Seargent S. Prentiss, a native of Maine who moved to Natchez at age 19 in 1827, later relocated to Vicksburg, a new town on the Mississippi that experienced rapid growth during the 1820s-30s.
A lawyer, Prentiss would one day represent some of the heirs of the white founding father of Vicksburg, who had settled on a Native American clearing in the woods, purchased additional property and later put into motion the creation of a town. Prentiss would gain ownership of part of the property and become rich. But an adverse court ruling coupled with an economic depression would ruin him financially at the very time of his marriage to a Natchez girl.
But before all of these things happened, another story was in the making.
THE STORY OF NEWITT VICK
Virginia born Methodist preacher Newitt Vick loved new frontiers. He and his wife, Elizabeth, had relocated to North Carolina not long after their marriage. There they farmed for four years. Eventually, they journeyed overland to the Tennessee River, bought a keelboat, and followed the Ohio and Mississippi rivers to Cole’s Creek with plans to live the rest of their lives in Mississippi Territory.
They lived and farmed a few years near the creek at Selsertown – about 12 miles from Natchez – located in the extreme southern end of Jefferson County along the Natchez Trace.
Once the location of a tavern and stables and a few nearby cabins, the now extinct community grew and died in the shadow of Emerald Mound.
At some point, Vick learned of an attractive piece of ground located in the Walnut Hills along the Mississippi in Warren County.
Joseph Dunbar Shields in his 19th century book (The Life and Times of Seargent S. Prentiss) wrote that Vick’s decision to move upriver would result in the founding of a new town, to be called “Vicksburg” in Vick’s honor:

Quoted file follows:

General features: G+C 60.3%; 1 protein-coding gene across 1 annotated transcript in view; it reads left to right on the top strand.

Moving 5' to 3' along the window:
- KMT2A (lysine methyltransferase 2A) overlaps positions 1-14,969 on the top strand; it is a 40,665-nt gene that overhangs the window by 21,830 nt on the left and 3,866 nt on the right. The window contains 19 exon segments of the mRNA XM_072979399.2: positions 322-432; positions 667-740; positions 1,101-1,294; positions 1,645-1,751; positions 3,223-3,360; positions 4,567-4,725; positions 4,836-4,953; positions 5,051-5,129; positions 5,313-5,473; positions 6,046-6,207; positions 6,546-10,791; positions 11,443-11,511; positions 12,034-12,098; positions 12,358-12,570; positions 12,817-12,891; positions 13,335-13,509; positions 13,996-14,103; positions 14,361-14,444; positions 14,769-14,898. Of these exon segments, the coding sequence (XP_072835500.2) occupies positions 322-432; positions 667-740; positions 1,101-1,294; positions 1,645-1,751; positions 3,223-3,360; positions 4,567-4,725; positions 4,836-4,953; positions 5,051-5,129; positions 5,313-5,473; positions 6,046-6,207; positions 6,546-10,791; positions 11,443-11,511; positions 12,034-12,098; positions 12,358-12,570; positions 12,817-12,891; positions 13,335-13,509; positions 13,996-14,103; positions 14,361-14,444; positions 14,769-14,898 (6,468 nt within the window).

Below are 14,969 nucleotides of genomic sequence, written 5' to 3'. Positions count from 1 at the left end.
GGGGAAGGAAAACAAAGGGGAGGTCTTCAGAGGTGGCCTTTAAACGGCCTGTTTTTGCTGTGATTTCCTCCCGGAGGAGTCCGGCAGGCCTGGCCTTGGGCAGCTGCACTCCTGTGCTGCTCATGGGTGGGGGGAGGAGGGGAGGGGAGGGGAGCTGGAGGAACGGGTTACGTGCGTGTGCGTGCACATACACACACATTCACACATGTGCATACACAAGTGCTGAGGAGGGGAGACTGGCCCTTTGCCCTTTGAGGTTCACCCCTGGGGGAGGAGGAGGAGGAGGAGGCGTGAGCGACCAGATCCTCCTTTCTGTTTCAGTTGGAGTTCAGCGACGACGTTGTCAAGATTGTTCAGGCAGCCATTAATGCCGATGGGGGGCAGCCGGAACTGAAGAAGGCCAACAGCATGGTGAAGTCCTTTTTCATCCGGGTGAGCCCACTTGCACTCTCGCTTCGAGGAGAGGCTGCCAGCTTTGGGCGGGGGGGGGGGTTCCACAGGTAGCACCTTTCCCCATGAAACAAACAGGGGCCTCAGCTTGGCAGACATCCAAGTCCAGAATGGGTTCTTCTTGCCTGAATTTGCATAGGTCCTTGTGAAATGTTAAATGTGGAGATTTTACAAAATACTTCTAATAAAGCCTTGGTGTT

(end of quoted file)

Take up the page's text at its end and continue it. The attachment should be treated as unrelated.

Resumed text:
“The place he selected … about five miles east of the present site of Vicksburg … was called ‘The Open Woods’ because it had been cleared … by the Indians it was said. Before being cleared it was a dense wilderness of gigantic cane and forest trees. The cane was immense, ranging from ten to twenty or thirty feet in height, hollow between the joints (some foot in length), and loaded with foliage.
“At the proper season this cane was cut down, and lay in mass upon the ground till it was dry, when the torch was applied, and instantly the flames burst forth and spread with rapidity; they swept over the woods like the fires on a burning prairie. It was a sublime and stirring spectacle. The bursting of the pent-up air from the cane-barrels sounded like the rattle of musketry upon a battle-field of a hundred thousand infantry ‘firing at will.’ The undergrowth was cindered to ashes, the heavy timber girdled to death, and afterwards stood as dead sentinels of the holocaust.”
According to Shields, after Vick purchased the Open Woods, he “sent his son, Hartwell, in advance, to prepare for his coming; he followed the succeeding year, and settled there. Besides this … Vick purchased two other tracts fronting upon the Mississippi River; the lower one containing some hundreds of acres, the upper one containing two hundred acres."
According to Mississippi historian Dunbar Rowland, friends and relatives from Virginia soon followed Vick to his new home.
DREAM OF A MIGHTY CITY